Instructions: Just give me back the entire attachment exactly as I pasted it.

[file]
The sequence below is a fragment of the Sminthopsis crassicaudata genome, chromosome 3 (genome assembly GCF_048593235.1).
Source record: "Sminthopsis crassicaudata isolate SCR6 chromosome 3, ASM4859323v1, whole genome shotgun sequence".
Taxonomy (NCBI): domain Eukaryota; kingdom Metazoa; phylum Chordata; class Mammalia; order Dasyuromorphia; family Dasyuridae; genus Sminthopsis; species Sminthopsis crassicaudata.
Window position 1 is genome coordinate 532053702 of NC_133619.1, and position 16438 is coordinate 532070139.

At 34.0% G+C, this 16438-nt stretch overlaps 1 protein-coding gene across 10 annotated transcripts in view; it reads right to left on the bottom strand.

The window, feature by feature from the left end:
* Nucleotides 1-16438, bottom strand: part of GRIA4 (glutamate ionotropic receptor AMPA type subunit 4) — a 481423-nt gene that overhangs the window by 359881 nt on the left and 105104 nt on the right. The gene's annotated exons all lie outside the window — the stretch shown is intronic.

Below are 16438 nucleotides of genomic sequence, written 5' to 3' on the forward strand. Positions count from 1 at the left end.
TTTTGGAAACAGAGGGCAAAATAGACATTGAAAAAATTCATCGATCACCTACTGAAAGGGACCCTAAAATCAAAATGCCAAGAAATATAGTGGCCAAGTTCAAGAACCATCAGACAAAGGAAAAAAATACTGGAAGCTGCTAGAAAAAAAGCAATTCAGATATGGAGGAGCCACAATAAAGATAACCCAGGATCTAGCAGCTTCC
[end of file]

The sequence below is a fragment of the Sminthopsis crassicaudata genome, chromosome 3 (genome assembly GCF_048593235.1).
Source record: "Sminthopsis crassicaudata isolate SCR6 chromosome 3, ASM4859323v1, whole genome shotgun sequence".
Taxonomy (NCBI): domain Eukaryota; kingdom Metazoa; phylum Chordata; class Mammalia; order Dasyuromorphia; family Dasyuridae; genus Sminthopsis; species Sminthopsis crassicaudata.
Window position 1 is genome coordinate 532053702 of NC_133619.1, and position 16438 is coordinate 532070139.

At 34.0% G+C, this 16438-nt stretch overlaps 1 protein-coding gene across 10 annotated transcripts in view; it reads right to left on the bottom strand.

The window, feature by feature from the left end:
* Nucleotides 1-16438, bottom strand: part of GRIA4 (glutamate ionotropic receptor AMPA type subunit 4) — a 481423-nt gene that overhangs the window by 359881 nt on the left and 105104 nt on the right. The gene's annotated exons all lie outside the window — the stretch shown is intronic.

Below are 16438 nucleotides of genomic sequence, written 5' to 3' on the forward strand. Positions count from 1 at the left end.
TTTTGGAAACAGAGGGCAAAATAGACATTGAAAAAATTCATCGATCACCTACTGAAAGGGACCCTAAAATCAAAATGCCAAGAAATATAGTGGCCAAGTTCAAGAACCATCAGACAAAGGAAAAAAATACTGGAAGCTGCTAGAAAAAAAGCAATTCAGATATGGAGGAGCCACAATAAAGATAACCCAGGATCTAGCAGCTTCC